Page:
• Ujval

      Now that is real...thanks for the reminder...life is a beautiful gift, let's make the most of it by spreading, love, peace, and happiness.

      May 22, 2011 at 7:25 pm |
  4. Omnipotant Travis

    Religion is the ONLY ignition point for all past, present, and future wars and causes inability to accept others as human beings... Anyways why would a god want any of us in heaven? Seriously, it would be like stopping at a trashy yard sale and buying crap you don't need to begin with to replace the nice crap you already have... Just idiotic...

    May 22, 2011 at 7:12 pm |
    • airwx

      You might want to study history a bit better.....war has little to do with religion....religion catches the blame.

      Think greed, power, expansion, food, water, pride.. see what you think after that....

      May 22, 2011 at 7:23 pm |
  5. Faithful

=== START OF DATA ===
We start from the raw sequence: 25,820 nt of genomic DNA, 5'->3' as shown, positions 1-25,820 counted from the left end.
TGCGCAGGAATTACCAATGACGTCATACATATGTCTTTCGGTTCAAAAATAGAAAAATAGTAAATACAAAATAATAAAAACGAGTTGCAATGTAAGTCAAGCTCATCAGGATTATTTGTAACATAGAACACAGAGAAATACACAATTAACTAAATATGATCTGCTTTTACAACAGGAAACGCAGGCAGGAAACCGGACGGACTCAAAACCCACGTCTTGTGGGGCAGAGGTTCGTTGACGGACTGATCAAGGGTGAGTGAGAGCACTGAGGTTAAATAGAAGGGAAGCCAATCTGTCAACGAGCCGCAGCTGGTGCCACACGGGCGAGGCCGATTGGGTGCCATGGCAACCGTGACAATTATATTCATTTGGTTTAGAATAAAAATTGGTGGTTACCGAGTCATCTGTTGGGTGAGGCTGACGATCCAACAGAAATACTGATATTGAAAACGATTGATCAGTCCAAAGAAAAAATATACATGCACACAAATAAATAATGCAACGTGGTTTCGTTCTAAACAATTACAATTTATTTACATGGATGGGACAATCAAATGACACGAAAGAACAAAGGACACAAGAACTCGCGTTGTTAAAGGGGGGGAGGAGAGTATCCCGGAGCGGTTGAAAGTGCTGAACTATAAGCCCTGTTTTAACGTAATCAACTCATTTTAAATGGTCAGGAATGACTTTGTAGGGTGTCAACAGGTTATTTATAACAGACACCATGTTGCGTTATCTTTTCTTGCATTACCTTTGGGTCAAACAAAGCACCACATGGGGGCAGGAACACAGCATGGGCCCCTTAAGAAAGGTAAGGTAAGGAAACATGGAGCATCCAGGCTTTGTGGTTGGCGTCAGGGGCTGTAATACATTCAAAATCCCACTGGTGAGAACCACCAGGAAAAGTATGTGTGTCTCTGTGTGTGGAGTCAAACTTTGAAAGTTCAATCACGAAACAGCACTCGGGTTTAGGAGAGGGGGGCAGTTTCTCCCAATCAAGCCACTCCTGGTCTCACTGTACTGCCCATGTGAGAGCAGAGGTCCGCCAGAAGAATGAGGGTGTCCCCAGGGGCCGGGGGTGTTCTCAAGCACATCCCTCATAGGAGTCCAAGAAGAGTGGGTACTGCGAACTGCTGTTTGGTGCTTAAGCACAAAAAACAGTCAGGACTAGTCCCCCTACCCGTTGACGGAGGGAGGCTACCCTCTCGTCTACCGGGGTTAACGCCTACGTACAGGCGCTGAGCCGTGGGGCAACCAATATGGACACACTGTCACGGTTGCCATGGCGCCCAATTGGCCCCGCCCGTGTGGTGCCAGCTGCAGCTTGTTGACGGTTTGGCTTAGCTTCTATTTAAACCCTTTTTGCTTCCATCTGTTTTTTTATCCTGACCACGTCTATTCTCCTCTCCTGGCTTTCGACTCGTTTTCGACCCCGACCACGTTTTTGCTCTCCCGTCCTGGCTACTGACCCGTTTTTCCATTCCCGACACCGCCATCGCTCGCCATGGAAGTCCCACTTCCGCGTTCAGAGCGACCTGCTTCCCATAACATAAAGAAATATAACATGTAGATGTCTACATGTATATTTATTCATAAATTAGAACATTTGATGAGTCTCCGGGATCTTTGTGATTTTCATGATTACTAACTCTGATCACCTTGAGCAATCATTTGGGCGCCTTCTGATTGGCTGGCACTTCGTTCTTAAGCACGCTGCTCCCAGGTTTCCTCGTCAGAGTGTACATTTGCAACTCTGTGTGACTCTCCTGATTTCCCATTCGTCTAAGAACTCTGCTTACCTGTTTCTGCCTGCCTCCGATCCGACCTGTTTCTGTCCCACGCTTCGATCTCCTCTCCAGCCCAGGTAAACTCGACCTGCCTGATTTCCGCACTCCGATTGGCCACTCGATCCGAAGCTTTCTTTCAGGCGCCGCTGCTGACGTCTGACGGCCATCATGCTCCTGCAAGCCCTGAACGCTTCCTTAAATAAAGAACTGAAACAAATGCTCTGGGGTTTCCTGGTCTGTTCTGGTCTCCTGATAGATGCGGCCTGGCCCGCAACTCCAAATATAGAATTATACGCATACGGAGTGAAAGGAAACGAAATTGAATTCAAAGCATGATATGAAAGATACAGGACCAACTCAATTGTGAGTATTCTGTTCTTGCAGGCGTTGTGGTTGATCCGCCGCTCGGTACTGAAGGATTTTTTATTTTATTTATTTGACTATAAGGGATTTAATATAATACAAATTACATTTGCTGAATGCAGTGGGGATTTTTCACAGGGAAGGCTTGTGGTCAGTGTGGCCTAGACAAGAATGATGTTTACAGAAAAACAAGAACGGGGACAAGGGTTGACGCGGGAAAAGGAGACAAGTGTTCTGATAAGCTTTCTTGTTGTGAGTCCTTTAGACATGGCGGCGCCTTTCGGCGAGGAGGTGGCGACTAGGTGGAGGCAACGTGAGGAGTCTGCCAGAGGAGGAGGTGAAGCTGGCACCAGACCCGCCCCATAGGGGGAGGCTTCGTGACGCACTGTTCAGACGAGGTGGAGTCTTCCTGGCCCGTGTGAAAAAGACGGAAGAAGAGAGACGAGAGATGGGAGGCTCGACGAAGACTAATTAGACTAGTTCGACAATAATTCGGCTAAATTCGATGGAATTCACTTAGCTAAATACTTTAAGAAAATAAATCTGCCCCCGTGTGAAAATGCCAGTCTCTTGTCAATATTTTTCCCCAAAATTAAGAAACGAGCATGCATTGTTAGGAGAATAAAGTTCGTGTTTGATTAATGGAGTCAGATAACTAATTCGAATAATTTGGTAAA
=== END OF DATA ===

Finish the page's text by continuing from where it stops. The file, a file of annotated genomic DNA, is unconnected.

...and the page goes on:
Maybe they should have had a "Plan B" after all... LOL! They shouldn't be surprised - nothing ever went as planned in the Bible either.

    May 22, 2011 at 7:12 pm |
  6. myorganism

    i dont believe it anymore it has been over 2000 years n jesus never return to earth n i think the earth will end by nuclear disaster o food shortage o disease only n so we will c what going to happen on earth...................

    May 22, 2011 at 7:10 pm |
  7. Opie

    Personally, I blame the Emperor Constantine for all this nonsense. If he hadn't gone and made Christianity the state religion of the Roman Empire it would probably have remained nothing more than a minor cult. And had that happened imagine where we would be now. Probably out colonizing the stars. Perhaps we'd be some other civilization's UFO's! Instead we're stuck here on Earth with lunatics like Camping and his deluded followers (not to mention those 'tea party' nincompoops).

    May 22, 2011 at 7:09 pm |
    • guest

      i have to agree with you 100%. but the sadest thing would be that he wasnt even baptised untill he was on his death bad and was forced too

      May 22, 2011 at 7:22 pm |
  8. ryan

    ass clowns. I don't feel sorry one bit for these morons.

    May 22, 2011 at 7:08 pm |